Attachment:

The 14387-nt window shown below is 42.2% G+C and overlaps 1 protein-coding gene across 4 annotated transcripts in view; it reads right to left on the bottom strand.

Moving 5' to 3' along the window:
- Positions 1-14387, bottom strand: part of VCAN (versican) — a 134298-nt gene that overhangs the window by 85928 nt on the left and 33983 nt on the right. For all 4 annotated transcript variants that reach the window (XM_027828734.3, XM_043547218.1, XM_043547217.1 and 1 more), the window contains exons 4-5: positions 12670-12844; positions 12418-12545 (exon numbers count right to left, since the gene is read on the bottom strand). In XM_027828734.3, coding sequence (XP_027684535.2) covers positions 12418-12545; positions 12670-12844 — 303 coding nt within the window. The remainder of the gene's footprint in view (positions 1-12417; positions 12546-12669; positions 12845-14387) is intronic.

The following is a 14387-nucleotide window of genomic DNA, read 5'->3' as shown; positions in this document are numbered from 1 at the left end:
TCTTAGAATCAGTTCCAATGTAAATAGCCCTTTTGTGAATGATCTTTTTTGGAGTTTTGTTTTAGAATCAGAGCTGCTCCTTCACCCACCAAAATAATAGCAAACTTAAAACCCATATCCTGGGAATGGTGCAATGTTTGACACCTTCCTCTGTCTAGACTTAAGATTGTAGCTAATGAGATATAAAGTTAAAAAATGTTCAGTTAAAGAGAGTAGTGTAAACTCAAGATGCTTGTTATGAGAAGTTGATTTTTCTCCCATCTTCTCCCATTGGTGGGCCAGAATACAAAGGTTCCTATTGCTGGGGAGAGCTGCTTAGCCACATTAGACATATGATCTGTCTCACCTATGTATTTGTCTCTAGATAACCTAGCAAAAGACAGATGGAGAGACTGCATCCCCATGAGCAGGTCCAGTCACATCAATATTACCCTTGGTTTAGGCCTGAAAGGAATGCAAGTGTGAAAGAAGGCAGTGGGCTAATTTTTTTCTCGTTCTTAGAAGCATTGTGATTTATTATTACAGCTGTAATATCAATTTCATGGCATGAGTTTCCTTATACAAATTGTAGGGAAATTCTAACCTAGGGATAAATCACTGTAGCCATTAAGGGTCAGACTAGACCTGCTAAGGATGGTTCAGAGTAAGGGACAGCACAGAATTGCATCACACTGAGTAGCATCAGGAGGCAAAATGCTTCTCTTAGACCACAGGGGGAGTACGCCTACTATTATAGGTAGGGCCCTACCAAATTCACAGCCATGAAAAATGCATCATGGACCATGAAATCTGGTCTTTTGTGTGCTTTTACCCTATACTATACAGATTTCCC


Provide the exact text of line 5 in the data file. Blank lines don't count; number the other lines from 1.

TCTTAGAATCAGTTCCAATGTAAATAGCCCTTTTGTGAATGATCTTTTTTGGAGTTTTGTTTTAGAATCAGAGCTGCTCCTTCACCCACCAAAATAATAGCAAACTTAAAACCCATATCCTGGGAATGGTGCAATGTTTGACACCTTCCTCTGTCTAGACTTAAGATTGTAGCTAATGAGATATAAAGTTAAAAAATGTTCAGTTAAAGAGAGTAGTGTAAACTCAAGATGCTTGTTATGAGAAGTTGATTTTTCTCCCATCTTCTCCCATTGGTGGGCCAGAATACAAAGGTTCCTATTGCTGGGGAGAGCTGCTTAGCCACATTAGACATATGATCTGTCTCACCTATGTATTTGTCTCTAGATAACCTAGCAAAAGACAGATGGAGAGACTGCATCCCCATGAGCAGGTCCAGTCACATCAATATTACCCTTGGTTTAGGCCTGAAAGGAATGCAAGTGTGAAAGAAGGCAGTGGGCTAATTTTTTTCTCGTTCTTAGAAGCATTGTGATTTATTATTACAGCTGTAATATCAATTTCATGGCATGAGTTTCCTTATACAAATTGTAGGGAAATTCTAACCTAGGGATAAATCACTGTAGCCATTAAGGGTCAGACTAGACCTGCTAAGGATGGTTCAGAGTAAGGGACAGCACAGAATTGCATCACACTGAGTAGCATCAGGAGGCAAAATGCTTCTCTTAGACCACAGGGGGAGTACGCCTACTATTATAGGTAGGGCCCTACCAAATTCACAGCCATGAAAAATGCATCATGGACCATGAAATCTGGTCTTTTGTGTGCTTTTACCCTATACTATACAGATTTCCC